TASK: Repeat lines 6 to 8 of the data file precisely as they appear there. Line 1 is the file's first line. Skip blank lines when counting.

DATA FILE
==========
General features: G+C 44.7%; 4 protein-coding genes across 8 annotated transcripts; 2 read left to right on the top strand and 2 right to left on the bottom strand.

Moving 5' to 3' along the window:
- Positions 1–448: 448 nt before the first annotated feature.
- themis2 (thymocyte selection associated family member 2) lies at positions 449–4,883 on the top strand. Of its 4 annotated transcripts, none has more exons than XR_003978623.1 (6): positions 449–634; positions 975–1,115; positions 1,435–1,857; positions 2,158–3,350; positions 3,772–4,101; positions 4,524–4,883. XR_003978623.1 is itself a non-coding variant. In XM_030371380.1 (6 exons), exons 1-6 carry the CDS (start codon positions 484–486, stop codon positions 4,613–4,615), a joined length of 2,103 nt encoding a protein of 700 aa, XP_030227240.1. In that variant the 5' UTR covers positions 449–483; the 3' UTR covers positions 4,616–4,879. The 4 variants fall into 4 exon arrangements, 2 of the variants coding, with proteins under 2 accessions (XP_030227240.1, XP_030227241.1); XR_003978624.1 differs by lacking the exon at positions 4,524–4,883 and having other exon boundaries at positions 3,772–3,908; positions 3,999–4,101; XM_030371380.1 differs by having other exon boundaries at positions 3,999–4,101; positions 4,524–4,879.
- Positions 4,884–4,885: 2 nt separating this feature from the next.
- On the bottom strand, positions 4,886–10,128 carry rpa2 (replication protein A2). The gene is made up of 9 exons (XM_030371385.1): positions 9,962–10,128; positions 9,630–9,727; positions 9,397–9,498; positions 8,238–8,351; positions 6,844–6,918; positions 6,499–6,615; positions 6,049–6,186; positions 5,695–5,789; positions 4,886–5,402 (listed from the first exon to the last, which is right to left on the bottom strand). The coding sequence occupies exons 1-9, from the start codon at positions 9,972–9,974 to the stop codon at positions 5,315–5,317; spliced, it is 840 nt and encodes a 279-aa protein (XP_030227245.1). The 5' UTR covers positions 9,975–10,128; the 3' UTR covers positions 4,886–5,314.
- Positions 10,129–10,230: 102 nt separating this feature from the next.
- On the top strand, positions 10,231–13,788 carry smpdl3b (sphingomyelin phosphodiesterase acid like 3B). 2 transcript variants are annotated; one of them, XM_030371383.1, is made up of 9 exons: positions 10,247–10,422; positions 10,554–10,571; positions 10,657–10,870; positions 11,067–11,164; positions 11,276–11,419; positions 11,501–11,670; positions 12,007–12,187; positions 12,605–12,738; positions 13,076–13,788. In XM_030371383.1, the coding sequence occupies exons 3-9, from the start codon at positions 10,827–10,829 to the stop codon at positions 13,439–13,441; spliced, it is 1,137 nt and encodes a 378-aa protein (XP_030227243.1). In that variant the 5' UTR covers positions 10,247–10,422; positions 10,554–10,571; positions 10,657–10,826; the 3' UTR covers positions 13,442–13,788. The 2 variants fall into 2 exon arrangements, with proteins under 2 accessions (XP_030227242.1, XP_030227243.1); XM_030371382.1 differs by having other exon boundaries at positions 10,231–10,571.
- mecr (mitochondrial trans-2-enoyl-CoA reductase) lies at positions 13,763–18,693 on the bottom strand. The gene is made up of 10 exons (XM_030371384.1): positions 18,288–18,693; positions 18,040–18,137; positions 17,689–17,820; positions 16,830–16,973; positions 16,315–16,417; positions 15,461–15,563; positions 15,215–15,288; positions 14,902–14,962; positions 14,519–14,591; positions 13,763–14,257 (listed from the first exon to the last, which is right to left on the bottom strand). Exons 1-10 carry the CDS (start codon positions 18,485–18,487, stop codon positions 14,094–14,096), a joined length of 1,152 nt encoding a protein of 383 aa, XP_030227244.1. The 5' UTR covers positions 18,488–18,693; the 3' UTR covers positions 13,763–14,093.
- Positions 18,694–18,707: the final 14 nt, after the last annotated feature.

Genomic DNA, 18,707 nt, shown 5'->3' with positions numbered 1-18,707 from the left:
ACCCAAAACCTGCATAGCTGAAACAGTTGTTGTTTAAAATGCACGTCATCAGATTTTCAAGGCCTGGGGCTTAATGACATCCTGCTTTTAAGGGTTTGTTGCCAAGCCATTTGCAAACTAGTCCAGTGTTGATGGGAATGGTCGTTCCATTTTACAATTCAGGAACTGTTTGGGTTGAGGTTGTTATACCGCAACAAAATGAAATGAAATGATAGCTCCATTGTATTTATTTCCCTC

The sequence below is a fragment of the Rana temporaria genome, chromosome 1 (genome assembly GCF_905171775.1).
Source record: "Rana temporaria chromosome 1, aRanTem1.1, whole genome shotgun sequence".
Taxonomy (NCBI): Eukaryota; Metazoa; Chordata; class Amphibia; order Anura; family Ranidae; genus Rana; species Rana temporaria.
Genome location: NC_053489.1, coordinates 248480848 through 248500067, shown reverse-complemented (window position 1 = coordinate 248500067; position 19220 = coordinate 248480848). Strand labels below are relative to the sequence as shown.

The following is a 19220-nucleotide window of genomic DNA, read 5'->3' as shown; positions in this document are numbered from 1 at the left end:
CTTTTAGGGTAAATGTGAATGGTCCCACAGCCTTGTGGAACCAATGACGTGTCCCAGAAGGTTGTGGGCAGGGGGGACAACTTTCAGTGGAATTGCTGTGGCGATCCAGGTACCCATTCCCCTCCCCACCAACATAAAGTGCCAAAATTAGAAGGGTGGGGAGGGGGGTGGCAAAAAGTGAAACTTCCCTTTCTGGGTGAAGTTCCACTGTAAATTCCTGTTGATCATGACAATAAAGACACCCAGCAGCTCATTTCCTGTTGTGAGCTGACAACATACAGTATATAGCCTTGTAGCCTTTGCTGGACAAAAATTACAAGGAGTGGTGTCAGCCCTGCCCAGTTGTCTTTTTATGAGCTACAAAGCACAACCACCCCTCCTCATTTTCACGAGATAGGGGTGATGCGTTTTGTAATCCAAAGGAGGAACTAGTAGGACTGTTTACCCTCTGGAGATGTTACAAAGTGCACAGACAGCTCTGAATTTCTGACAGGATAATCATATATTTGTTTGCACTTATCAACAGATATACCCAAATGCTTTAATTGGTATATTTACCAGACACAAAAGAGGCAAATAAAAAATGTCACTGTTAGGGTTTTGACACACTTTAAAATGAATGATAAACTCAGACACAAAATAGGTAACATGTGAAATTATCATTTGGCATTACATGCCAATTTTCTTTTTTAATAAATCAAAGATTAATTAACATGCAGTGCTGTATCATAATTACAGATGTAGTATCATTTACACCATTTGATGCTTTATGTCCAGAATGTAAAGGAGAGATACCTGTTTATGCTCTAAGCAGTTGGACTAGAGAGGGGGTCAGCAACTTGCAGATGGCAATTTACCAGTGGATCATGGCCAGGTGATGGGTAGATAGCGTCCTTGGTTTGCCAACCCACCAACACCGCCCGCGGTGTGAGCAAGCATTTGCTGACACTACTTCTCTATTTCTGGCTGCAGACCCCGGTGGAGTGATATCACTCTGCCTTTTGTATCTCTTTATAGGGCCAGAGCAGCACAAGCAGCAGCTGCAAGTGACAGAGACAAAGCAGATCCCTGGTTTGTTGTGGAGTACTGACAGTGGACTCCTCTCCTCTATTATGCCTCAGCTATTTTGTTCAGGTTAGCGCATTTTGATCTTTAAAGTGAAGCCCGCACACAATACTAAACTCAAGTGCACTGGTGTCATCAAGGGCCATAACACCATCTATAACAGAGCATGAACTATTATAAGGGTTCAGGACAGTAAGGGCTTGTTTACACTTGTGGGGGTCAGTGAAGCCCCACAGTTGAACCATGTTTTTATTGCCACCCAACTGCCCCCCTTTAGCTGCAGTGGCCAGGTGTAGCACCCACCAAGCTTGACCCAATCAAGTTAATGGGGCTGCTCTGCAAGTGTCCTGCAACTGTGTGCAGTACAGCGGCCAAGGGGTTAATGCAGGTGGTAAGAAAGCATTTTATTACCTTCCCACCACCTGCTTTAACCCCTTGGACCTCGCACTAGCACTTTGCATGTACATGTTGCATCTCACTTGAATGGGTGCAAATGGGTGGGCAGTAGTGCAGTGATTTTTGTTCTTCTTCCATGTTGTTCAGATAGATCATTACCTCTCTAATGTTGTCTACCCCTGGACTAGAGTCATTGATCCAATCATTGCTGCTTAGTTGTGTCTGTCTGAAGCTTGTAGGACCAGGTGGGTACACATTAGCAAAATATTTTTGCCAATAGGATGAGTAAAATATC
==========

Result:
- On the bottom strand, positions 4,886–10,128 carry rpa2 (replication protein A2). The gene is made up of 9 exons (XM_030371385.1): positions 9,962–10,128; positions 9,630–9,727; positions 9,397–9,498; positions 8,238–8,351; positions 6,844–6,918; positions 6,499–6,615; positions 6,049–6,186; positions 5,695–5,789; positions 4,886–5,402 (listed from the first exon to the last, which is right to left on the bottom strand). The coding sequence occupies exons 1-9, from the start codon at positions 9,972–9,974 to the stop codon at positions 5,315–5,317; spliced, it is 840 nt and encodes a 279-aa protein (XP_030227245.1). The 5' UTR covers positions 9,975–10,128; the 3' UTR covers positions 4,886–5,314.
- Positions 10,129–10,230: 102 nt separating this feature from the next.
- On the top strand, positions 10,231–13,788 carry smpdl3b (sphingomyelin phosphodiesterase acid like 3B). 2 transcript variants are annotated; one of them, XM_030371383.1, is made up of 9 exons: positions 10,247–10,422; positions 10,554–10,571; positions 10,657–10,870; positions 11,067–11,164; positions 11,276–11,419; positions 11,501–11,670; positions 12,007–12,187; positions 12,605–12,738; positions 13,076–13,788. In XM_030371383.1, the coding sequence occupies exons 3-9, from the start codon at positions 10,827–10,829 to the stop codon at positions 13,439–13,441; spliced, it is 1,137 nt and encodes a 378-aa protein (XP_030227243.1). In that variant the 5' UTR covers positions 10,247–10,422; positions 10,554–10,571; positions 10,657–10,826; the 3' UTR covers positions 13,442–13,788. The 2 variants fall into 2 exon arrangements, with proteins under 2 accessions (XP_030227242.1, XP_030227243.1); XM_030371382.1 differs by having other exon boundaries at positions 10,231–10,571.